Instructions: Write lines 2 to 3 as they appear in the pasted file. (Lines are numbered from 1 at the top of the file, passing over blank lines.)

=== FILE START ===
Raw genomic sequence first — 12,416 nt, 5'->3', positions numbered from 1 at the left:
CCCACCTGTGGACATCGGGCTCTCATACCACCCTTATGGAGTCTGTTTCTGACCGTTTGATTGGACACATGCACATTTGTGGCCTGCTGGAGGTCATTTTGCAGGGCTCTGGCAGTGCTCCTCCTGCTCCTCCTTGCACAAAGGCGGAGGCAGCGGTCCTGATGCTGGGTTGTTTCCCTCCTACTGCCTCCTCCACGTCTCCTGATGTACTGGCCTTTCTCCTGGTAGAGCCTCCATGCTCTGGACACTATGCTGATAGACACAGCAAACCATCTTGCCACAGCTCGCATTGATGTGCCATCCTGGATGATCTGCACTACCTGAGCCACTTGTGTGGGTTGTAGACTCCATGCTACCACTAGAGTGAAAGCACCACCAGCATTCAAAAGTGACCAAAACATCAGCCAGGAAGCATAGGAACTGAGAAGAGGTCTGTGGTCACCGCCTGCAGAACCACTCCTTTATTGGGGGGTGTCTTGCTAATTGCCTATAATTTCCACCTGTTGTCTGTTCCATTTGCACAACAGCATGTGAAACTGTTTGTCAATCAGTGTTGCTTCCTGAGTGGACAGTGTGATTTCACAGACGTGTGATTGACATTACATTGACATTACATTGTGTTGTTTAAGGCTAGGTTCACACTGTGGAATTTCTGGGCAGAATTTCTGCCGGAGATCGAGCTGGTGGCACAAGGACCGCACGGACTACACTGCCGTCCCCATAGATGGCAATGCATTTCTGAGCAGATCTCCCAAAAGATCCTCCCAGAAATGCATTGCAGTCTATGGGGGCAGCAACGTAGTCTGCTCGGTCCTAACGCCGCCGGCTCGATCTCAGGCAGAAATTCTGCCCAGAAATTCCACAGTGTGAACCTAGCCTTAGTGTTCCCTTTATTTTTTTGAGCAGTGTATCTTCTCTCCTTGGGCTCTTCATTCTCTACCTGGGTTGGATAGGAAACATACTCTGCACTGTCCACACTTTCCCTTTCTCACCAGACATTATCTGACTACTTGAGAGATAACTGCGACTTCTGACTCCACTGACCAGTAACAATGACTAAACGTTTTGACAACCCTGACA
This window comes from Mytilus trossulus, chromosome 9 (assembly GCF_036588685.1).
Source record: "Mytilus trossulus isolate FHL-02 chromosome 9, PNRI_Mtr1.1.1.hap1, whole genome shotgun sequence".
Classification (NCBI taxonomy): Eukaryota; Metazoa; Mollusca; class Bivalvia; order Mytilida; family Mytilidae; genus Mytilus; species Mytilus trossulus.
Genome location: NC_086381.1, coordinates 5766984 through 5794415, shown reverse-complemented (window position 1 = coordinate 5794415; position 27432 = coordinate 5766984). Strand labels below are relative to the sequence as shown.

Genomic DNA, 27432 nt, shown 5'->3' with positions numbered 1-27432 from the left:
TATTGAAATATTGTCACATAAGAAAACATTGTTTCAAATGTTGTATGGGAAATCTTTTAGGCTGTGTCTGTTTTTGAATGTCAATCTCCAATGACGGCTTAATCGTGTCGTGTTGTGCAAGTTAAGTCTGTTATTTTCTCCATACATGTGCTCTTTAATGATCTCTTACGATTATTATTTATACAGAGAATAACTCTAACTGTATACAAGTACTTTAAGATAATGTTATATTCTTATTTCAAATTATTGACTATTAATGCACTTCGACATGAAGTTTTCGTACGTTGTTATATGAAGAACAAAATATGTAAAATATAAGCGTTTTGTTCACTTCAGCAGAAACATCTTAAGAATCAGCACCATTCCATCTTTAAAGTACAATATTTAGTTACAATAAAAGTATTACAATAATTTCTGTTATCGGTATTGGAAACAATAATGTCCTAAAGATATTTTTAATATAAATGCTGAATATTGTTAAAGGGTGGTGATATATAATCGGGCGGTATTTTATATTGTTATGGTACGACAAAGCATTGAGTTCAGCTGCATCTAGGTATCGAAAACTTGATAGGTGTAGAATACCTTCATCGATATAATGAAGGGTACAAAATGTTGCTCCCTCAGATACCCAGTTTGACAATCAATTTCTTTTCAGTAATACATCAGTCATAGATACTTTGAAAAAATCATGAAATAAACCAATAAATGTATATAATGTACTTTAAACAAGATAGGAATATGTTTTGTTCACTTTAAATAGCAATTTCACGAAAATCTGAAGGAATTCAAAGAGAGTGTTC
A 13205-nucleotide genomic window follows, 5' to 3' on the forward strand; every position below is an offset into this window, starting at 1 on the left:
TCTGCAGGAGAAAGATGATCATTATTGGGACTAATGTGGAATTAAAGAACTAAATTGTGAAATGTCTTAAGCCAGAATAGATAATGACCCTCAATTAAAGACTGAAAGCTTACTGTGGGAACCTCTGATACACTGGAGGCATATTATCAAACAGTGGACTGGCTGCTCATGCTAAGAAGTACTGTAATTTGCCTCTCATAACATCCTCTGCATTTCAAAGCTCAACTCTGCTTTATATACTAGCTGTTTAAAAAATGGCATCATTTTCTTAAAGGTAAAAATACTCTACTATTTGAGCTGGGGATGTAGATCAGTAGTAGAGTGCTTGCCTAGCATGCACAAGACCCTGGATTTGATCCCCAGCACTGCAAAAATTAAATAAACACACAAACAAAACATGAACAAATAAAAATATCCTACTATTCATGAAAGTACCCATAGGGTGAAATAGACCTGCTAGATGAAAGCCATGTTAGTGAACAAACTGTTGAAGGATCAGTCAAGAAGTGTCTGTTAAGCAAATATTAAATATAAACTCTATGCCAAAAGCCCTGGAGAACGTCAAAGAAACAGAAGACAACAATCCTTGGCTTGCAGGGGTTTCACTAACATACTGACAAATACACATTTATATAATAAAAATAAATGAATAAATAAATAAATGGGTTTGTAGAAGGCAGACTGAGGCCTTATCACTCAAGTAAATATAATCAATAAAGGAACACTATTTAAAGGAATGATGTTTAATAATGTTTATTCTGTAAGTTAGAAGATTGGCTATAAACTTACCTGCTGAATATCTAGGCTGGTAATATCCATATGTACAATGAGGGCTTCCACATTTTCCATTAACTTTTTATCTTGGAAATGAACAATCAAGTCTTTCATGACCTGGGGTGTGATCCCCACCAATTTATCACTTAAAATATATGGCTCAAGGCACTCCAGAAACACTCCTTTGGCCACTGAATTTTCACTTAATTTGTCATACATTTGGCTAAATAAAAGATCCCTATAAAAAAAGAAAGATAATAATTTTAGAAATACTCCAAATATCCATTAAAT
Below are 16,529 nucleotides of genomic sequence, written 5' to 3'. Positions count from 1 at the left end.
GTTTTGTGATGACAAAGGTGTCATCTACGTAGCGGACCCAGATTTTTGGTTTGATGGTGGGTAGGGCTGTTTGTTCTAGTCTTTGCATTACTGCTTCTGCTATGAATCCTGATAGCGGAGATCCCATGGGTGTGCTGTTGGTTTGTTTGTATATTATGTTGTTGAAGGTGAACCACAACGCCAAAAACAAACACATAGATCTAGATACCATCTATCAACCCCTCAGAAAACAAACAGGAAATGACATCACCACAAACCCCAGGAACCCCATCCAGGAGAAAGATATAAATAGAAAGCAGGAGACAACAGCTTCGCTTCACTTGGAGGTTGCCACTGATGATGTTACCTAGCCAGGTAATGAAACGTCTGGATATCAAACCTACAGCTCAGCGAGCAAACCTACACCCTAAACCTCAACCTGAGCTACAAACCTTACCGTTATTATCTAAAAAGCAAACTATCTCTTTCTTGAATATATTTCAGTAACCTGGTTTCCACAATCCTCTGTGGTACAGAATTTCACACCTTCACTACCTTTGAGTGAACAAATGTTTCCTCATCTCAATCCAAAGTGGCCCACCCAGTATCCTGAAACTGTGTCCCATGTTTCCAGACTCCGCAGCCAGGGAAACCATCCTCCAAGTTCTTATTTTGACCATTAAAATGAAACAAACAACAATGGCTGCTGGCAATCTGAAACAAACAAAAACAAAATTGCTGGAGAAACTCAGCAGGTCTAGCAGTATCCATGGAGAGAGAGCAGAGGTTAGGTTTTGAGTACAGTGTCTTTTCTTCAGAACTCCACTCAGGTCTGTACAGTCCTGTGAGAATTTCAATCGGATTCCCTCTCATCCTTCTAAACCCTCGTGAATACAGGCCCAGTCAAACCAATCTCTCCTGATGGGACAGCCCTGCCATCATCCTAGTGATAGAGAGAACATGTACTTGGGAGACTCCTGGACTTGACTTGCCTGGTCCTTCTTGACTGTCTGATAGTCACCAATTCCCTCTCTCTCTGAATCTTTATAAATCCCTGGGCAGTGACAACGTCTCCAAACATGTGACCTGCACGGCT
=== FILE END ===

CCCACCTGTGGACATCGGGCTCTCATACCACCCTTATGGAGTCTGTTTCTGACCGTTTGATTGGACACATGCACATTTGTGGCCTGCTGGAGGTCATTTTGCAGGGCTCTGGCAGTGCTCCTCCTGCTCCTCCTTGCACAAAGGCGGAGGCAGCGGTCCTGATGCTGGGTTGTTTCCCTCCTACTGCCTCCTCCACGTCTCCTGATGTACTGGCCTTTCTCCTGGTAGAGCCTCCATGCTCTGGACACTATGCTGATAGACACAGCAAACCATCTTGCCACAGCTCGCATTGATGTGCCATCCTGGATGATCTGCACTACCTGAGCCACTTGTGTGGGTTGTAGACTCCATGCTACCACTAGAGTGAAAGCACCACCAGCATTCAAAAGTGACCAAAACATCAGCCAGGAAGCATAGGAACTGAGAAGAGGTCTGTGGTCACCGCCTGCAGAACCACTCCTTTATTGGGGGGTGTCTTGCTAATTGCCTATAATTTCCACCTGTTGTCTGTTCCATTTGCACAACAGCATGTGAAACTGTTTGTCAATCAGTGTTGCTTCCTGAGTGGACAGTGTGATTTCACAGACGTGTGATTGACATTACATTGACATTACATTGTGTTGTTTAAGGCTAGGTTCACACTGTGGAATTTCTGGGCAGAATTTCTGCCGGAGATCGAGCTGGTGGCACAAGGACCGCACGGACTACACTGCCGTCCCCATAGATGGCAATGCATTTCTGAGCAGATCTCCCAAAAGATCCTCCCAGAAATGCATTGCAGTCTATGGGGGCAGCAACGTAGTCTGCTCGGTCCTAACGCCGCCGGCTCGATCTCAGGCAGAAATTCTGCCCAGAAATTCCACAGTGTGAACCTAGCCTTAGTGTTCCCTTTATTTTTTTGAGCAGTGTATCTTCTCTCCTTGGGCTCTTCATTCTCTACCTGGGTTGGATAGGAAACATACTCTGCACTGTCCACACTTTCCCTTTCTCACCAGACATTATCTGACTACTTGAGAGATAACTGCGACTTCTGACTCCACTGACCAGTAACAATGACTAAACGTTTTGACAACCCTGACA
This window comes from Mytilus trossulus, chromosome 9 (assembly GCF_036588685.1).